19 July 2013

Ways into abstract painting - day 4

In the morning, an exercise in following directions, as we focussed on a crowded still life.
"With your big brush and yellow paint, draw all the circles and elipsis."
Three minutes later: "With your medium brush and red paint, draw all the vertical lines" and then "With the small brush and blue paint, draw all the horizontal lines."
After which the table was turned round 90 degrees, and more instructions were given: the small brush and blue paint and the vertical lines, the big brush and red paint and the circles, etc, through a second rotation of the table ... and what did we come up with but - an abstract still life.
All of which were discussed - for instance, look at the difference between these two -
and then the rest of the morning was for painting over (or from) these, with a view to getting away from the primary colours, as it's more effective to have just a bit of primary in there among the secondaries, tertiaries, tones, tints, shades....
Stopping short of painting the entire thing grey
Grey becomes black, applied with a palette knife
Cropping was suggested and carried out, and
secondary colours are about to appear
All but finished; time for lunch
After lunch, a long discussion of the revamped work - here are some of the pieces -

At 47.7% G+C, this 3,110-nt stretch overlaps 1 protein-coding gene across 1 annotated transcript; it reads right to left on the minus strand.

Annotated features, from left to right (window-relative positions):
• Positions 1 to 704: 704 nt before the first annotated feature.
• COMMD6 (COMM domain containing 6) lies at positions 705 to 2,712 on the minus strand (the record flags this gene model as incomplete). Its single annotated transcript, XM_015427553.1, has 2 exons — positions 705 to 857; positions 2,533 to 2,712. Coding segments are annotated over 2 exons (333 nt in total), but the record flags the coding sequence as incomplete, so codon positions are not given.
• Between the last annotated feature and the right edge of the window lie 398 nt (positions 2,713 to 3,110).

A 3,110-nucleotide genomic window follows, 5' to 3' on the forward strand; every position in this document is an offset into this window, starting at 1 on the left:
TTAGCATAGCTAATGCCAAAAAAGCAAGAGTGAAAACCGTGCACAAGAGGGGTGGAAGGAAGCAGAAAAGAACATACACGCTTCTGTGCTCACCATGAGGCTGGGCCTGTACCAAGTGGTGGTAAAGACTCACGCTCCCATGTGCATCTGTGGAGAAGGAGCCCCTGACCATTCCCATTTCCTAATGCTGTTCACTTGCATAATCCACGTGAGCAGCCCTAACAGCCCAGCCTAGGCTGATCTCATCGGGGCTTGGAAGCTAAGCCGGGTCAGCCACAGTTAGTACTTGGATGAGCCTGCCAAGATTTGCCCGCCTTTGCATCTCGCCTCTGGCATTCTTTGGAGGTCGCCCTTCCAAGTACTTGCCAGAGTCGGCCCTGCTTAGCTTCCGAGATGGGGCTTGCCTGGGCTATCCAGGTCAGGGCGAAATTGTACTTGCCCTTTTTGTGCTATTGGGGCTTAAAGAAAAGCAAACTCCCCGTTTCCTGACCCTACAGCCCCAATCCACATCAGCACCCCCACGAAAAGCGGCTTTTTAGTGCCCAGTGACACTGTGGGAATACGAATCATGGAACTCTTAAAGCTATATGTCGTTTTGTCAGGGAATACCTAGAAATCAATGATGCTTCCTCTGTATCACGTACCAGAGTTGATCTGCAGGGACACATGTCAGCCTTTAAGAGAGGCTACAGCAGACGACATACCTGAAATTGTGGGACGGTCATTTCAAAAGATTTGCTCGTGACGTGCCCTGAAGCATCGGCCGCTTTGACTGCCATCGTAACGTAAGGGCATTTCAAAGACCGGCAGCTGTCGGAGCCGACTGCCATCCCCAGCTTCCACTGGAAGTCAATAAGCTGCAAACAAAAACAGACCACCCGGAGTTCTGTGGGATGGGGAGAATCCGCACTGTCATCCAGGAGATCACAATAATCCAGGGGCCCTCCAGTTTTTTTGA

Note the improvement when the background is changed!
which left some time to continue working on these pieces in light of the discussion, or to start our own project.

I'm planning to do "something" with the Sylvia Plath "Blackberrying" poem, with its colour-words - red-blue, black, green (twice), bluegreen, orange, white, pewter. My attempt to find "the right colours" via magazines
didn't find the greens that I hoped for, so that was my first task - mixing greens that will represent "high green meadows ... glowing, as if lit from within" and "hills ... too green and sweet to have tasted salt" -
Nope, try again... is it one of these? -
Or maybe it's a crayon colour -
It's not something you can find on a screen ... it's a colour of the imagination.

1 comment:

irenemacwilliam said...

This day to day commentary of your class and processes is so interesting.
Your blog makes a great start to my day. I enjoy reading your reports with my breakfast, far better than the newspaper. thank you